Gumbri: White Dove Award

Fragmented

Public Description: 

Sharmane Maddigan traverses a broad range of creative expression; she is a painter, photographer, songwriter and musician. In Fragmented, a striking and self-assured photographic portrait, Maddigan explores the multi-layered issues of identity: physical and spiritual, conscious and subconscious, reality and perception.

Maddigan is a descendant of the Wamba Wamba and Wertigikia people of North-Western Victoria. She was the winner of the Gumbri White Dove Acquisitive Prize (2010) for Fragmented and was short listed for the Victorian Indigenous Art Awards (2009).

Fragmented © Sharmane Maddigan

Regrowth after the fires

Public Description: 

In Regrowth after the fires, Gwen Garoni (1933-2014) powerfully demonstrates the devastation wrought on the landscape by the all engulfing Black Saturday bushfires in February 2009. This compelling pictorial narrative is informed by Garoni’s intimate knowledge and deep connection to the land of her ancestors. The hills and valleys of her Taurgurong country are laid bare, devoid of trees and vegetation, homes are burned out and the cost of human and wildlife loss is catastrophic. In the aftermath of the worst bushfires in Australia’s history, the healing process of nature’s regrowth begins.

Aunty Gwen Garoni was a respected Victorian Koori Elder and a descendant of the Taungurong people of north-east Victoria. Her work reflects upon the significance of place, family connections and cultural identity. Her art is grounded in her love of Country and explores the Australian landscape, ancestral memories and early colonial history.

Garoni was a winner of the DATSICC emerging artist award for the Gumbri White Dove Acquisitive Prize (2006 and 2010), a finalist in the Victorian Indigenous Art Awards (2006 and 2007) and a finalist in the ANL Maritime Art Prize (2009 and 2011). Her artwork is held in public and private collections.

Regrowth after the fires © Gwen Garoni

Taungerong Country; View of Yea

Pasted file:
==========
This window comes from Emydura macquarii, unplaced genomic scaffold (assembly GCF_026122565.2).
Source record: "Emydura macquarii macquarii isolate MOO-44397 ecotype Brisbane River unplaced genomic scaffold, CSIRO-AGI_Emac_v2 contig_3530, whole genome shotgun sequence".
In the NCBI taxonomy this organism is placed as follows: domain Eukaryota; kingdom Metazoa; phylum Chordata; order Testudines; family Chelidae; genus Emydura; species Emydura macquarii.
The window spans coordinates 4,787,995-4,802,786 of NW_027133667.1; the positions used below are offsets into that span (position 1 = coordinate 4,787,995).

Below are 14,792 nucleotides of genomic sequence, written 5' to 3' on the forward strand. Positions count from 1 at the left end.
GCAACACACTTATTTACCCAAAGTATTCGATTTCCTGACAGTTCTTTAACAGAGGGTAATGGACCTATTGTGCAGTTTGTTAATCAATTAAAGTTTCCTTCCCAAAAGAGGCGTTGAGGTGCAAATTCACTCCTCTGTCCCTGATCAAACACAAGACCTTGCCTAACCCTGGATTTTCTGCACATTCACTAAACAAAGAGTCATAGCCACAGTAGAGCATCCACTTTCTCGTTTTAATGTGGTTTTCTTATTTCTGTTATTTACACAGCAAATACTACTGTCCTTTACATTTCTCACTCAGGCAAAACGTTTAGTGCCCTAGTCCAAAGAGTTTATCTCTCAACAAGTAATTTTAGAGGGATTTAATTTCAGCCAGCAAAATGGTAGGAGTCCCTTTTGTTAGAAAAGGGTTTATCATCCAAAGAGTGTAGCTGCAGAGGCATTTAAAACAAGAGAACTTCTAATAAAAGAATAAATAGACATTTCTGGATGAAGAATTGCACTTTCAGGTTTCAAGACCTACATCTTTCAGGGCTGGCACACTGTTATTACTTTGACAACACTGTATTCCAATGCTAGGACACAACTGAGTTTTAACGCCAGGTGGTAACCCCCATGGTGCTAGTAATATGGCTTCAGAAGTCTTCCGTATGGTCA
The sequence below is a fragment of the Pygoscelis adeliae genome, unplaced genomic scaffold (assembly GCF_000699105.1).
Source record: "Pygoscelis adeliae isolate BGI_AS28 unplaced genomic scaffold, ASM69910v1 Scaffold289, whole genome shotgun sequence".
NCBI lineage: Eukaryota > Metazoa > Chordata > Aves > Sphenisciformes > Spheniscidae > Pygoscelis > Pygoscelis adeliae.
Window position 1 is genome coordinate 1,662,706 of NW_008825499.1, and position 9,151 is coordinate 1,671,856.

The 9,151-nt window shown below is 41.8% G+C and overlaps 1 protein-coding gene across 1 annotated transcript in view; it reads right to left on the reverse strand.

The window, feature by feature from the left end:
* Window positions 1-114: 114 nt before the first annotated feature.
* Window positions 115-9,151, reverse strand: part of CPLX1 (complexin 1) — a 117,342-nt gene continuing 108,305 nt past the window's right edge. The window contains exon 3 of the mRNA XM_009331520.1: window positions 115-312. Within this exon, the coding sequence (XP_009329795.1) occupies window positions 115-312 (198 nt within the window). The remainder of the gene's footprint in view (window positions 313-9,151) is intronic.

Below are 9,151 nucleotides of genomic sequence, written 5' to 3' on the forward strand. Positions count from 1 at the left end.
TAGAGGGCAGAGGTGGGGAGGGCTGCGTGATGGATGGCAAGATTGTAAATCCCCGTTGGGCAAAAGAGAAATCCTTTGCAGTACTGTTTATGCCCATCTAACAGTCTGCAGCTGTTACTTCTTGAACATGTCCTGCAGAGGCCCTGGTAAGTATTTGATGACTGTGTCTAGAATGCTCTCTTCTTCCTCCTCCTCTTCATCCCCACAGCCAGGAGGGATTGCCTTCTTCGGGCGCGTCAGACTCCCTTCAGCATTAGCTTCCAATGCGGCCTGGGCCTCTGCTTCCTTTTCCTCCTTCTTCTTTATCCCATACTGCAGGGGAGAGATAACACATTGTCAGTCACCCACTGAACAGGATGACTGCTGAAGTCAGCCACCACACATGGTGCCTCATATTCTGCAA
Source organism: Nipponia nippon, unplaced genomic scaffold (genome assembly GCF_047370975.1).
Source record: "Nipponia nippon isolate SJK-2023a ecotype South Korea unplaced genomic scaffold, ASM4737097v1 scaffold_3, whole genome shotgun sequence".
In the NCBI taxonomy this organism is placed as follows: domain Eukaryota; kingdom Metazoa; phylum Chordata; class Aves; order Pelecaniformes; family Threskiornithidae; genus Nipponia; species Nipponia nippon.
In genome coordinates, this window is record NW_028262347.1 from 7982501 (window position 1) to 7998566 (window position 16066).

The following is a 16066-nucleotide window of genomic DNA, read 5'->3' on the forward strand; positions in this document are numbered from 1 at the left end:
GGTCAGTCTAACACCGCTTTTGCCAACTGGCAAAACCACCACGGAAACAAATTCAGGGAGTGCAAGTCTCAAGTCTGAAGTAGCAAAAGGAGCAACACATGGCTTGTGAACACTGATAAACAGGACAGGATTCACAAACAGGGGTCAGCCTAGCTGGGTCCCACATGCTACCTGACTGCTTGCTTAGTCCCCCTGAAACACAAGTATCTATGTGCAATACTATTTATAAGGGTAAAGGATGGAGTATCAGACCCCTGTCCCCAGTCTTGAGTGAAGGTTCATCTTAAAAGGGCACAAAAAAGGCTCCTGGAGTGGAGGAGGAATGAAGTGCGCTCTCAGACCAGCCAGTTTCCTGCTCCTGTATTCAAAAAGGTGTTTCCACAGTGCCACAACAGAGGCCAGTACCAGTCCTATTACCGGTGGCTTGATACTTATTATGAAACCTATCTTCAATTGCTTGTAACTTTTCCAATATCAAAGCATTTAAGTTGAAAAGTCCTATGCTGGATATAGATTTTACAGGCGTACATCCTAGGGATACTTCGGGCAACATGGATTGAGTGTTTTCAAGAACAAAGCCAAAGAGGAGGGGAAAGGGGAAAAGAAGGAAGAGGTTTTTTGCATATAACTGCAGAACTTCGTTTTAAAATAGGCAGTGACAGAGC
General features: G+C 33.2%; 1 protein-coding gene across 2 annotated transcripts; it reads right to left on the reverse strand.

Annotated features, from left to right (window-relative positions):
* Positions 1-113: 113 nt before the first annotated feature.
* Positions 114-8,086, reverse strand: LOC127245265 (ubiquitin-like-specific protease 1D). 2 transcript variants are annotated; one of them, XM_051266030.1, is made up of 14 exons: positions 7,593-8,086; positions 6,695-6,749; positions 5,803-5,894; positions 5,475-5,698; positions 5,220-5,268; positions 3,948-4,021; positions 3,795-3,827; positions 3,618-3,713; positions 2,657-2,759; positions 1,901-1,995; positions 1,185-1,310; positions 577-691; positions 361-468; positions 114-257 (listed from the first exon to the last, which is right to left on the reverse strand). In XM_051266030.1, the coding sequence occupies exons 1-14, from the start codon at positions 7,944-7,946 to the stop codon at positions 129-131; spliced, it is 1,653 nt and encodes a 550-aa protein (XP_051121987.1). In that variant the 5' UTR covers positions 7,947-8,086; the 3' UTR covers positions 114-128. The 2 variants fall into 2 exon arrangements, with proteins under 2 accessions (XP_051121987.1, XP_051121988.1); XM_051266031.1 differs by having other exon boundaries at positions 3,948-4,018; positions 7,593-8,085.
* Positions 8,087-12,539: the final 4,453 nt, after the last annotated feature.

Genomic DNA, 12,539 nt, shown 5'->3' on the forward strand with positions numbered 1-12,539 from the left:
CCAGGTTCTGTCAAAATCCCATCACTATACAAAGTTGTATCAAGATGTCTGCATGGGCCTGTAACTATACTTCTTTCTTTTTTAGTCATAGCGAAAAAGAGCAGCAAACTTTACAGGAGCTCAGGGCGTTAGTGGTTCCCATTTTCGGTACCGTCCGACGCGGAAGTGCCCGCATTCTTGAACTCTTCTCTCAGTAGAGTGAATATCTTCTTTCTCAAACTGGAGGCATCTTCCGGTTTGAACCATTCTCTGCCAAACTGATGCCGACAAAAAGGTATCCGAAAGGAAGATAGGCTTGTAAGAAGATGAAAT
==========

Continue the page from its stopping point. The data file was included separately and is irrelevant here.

Public Description: 

In Taurgurong Country; View of Yea, Gwen Garoni (1933-2014) celebrates the landscape of her Taurgurong country, offering a personal perspective and artistic vision formed by an intimate knowledge and deep connection to the land. The vibrant hues of the distant mountains and the lushness of the uncleared land reveal a spiritual beauty that speaks of a time long before colonial settlement.

Aunty Gwen Garoni was a respected Victorian Koori Elder and a descendant of the Taungurong people of north-east Victoria. Her work reflects upon the significance of place, family connections and cultural identity. Her art is grounded in her love of country and explores the Australian landscape, ancestral memories and early colonial history.

Garoni was a winner of the DATSICC emerging artist award for the Gumbri White Dove Acquisitive Prize (2006 and 2010), a finalist in the Victorian Indigenous Art Awards (2006 and 2007) and a finalist in the ANL Maritime Art Prize (2009 and 2011). Her artwork is held in public and private collections.

Taurgurong Country; View of Yea © Gwen Garoni

Wombat Dreaming

Public Description: 

Trevor ‘Turbo’ Brown loves animals and has created a body of work entirely based around them. This large painting shows two big wombats and one smaller one, standing outside their dark burrow. They are surrounded by a border of white clouds in a blue sky. 'Turbo''s work may seem naïve with its simple forms, but there is a great energy and skill in his use of composition, colour and line. He uses bright colours and bold outlines, painting quickly with unmixed acrylic paint. The painting is a public favourite within the City of Darebin, and has often hung in public spaces including Darebin Libraries and Bundoora Homestead Art Centre.

Living rough on the Mildura streets and the Murray River bank, 'Turbo' has said that animals were his only friends. He was adopted by Herb Patten and his wife, Aunty Bunta and moved to Melbourne where he took up boxing and became a keen rapper and breakdancer. Uncle Herb and Aunty Bunta enrolled in a diploma of visual arts at the Bundoora RMIT campus and took 'Turbo' along. There he began to paint. It soon became apparent that he had a talent for expressing on canvas the stories and images from his mind.

'Turbo' holds a Diploma of Arts (Visual Arts) from RMIT Melbourne, which he completed in 2004 and his first solo exhibition at the Koorie Heritage Trust in Melbourne, was a sell-out.